The Panel of International Journalists, with representation from Portugal, Italy, the United States, the United Kingdom, Australia, the Netherlands and Canada, have volunteered with EvidenceNetwork.ca to serve as resources for other journalists covering health systems they may not be familiar with. The individuals on the Panel are able to provide support and information on topics about patient safety; the rising cost of medical care; the marketing, pricing, and regulation of drugs and medical devices; and the workings of health insurance arrangements in their home countries.

The Panel is also available to health experts who are non-journalists, but who are searching for information about healthcare in other countries.

“It’s part of our on-going effort to raise the quality of health policy journalism,” says Roos, “by bringing academics and journalists together so they are on the same page, (they) understand each other’s needs and can inform each other’s work.”

Evidence Network has previously brought health policy experts and journalists together by creating original content for the mainstream media, including publishing hundreds of op-eds every year since their inception in 2011, in the largest media outlets in the country and internationally. They also have a regular podcast series on health policy issues and create media backgrounders on controversial health policy topics “so that journalists can quickly find the facts without the spin,” says Roos.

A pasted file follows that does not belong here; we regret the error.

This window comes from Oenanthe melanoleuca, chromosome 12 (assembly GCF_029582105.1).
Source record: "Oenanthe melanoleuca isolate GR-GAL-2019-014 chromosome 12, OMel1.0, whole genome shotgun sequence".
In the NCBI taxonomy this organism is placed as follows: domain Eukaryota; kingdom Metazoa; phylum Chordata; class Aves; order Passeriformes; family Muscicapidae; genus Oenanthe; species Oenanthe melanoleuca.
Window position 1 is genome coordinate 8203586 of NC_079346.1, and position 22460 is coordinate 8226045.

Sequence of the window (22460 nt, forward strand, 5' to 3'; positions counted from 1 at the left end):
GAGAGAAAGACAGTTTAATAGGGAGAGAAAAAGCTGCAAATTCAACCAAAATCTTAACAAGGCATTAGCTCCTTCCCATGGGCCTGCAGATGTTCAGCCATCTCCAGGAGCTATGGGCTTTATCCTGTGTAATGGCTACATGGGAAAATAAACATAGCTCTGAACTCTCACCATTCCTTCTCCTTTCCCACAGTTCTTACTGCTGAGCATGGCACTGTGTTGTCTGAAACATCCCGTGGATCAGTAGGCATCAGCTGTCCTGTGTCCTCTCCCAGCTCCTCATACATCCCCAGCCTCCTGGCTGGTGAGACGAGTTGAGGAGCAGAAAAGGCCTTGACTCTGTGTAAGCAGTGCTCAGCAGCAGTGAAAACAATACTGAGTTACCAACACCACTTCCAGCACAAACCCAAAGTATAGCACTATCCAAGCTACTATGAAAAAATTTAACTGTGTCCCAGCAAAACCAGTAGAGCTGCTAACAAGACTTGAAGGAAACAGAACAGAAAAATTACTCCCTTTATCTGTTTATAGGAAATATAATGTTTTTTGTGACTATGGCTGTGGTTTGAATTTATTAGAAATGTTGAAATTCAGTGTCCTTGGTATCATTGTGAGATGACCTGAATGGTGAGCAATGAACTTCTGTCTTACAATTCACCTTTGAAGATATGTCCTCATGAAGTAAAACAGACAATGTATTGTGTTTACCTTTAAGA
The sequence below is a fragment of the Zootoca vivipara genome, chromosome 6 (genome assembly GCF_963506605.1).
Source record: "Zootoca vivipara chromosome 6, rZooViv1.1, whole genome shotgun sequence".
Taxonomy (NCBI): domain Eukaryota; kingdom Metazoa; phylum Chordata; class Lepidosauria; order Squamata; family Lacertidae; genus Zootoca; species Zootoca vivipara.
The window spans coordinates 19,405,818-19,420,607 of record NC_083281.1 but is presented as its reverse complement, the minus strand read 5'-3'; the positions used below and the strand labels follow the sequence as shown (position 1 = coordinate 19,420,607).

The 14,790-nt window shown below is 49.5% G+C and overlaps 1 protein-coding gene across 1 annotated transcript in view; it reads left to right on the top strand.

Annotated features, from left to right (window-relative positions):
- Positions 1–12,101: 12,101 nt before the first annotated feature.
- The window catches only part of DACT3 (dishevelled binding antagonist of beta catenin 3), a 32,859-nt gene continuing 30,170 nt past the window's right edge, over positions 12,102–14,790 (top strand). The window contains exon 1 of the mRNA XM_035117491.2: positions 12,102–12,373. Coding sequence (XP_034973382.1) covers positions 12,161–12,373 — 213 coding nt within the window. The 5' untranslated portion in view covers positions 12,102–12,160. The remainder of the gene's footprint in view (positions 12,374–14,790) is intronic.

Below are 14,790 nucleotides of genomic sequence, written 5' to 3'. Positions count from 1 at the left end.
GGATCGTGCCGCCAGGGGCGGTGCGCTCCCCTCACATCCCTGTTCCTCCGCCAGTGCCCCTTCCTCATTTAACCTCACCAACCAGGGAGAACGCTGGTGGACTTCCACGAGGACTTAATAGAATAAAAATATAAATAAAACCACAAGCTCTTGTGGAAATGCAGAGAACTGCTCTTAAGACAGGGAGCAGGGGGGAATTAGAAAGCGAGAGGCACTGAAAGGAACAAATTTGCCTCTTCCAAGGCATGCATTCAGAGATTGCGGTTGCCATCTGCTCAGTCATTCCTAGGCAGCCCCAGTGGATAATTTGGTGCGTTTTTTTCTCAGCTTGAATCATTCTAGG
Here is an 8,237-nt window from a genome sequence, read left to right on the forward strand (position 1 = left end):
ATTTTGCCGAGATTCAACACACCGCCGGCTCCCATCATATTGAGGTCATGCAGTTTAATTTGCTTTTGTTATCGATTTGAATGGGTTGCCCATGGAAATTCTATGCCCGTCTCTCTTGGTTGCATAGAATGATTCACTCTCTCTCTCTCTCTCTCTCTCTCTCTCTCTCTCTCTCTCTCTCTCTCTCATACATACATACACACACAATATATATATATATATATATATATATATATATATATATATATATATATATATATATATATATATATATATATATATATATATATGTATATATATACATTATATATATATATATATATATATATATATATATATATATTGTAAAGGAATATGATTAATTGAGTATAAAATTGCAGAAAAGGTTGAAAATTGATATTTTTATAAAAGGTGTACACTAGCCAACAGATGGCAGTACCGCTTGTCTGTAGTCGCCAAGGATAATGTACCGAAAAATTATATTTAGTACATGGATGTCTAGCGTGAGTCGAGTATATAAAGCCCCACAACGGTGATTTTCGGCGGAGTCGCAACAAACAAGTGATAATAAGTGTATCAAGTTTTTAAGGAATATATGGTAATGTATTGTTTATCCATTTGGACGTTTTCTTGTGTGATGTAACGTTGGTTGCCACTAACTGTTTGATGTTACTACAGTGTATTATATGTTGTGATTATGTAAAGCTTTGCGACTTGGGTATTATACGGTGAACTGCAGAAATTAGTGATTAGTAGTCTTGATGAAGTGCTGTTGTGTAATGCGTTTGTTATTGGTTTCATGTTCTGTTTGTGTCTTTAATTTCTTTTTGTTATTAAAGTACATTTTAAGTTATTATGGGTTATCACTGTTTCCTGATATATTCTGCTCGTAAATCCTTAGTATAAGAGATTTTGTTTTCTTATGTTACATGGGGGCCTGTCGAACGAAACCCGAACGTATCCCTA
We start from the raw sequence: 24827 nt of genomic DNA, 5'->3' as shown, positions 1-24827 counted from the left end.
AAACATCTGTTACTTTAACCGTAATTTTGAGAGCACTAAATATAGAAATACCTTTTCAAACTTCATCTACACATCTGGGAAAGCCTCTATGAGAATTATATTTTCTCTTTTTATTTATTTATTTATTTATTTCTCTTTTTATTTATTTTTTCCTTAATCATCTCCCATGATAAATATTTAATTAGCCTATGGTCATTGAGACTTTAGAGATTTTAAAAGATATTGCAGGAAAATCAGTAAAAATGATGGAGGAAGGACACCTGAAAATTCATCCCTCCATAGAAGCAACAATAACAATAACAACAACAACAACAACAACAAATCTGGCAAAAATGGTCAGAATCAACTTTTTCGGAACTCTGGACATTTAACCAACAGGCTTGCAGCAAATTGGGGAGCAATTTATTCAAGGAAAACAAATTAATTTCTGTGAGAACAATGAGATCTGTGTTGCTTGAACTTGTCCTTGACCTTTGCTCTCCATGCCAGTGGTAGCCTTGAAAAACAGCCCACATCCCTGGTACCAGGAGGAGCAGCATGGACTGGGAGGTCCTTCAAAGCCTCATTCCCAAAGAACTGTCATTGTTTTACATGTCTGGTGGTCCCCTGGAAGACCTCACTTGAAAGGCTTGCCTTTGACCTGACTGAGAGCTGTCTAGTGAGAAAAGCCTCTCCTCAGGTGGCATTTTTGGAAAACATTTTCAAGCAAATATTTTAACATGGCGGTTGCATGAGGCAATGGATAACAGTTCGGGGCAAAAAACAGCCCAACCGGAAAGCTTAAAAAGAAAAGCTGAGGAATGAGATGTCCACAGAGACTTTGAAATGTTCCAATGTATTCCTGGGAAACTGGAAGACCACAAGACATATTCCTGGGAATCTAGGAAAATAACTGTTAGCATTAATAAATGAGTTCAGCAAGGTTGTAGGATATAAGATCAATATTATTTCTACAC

As with other EvidenceNetwork.ca projects, any material created from the International Panel is posted to their website with a Creative Commons license so that anyone can reprint the material with proper attribution.

“There is so much misconception about other nations’ health systems,” says Lieberman, “this Panel of International Journalists can be a resource for helping to set the record straight.

unnamedKathleen O’Grady is a Research Associate at the Simone de Beauvoir Institute, Concordia University and Managing Editor, EvidenceNetwork.ca. She lives in Ottawa, Canada. You can follow her on twitter at @kathleenogrady

 

The Digital Expert Will See You Now

September 9, 2015 11:01 am
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Why doctors and digital experts should work together to improve patient health 

As a family doctor, I have seen a dramatic shift in the range of people I work alongside every day – all for the better. When I was in training, most family doctors worked only with other family doctors and registered nurses. Today my health care team is rich with a variety of skilled people, including social workers, psychologists, chiropodists and dieticians. There are even examples of primary care teams engaging lawyers and accountants to help with health-related issues, such as housing and income.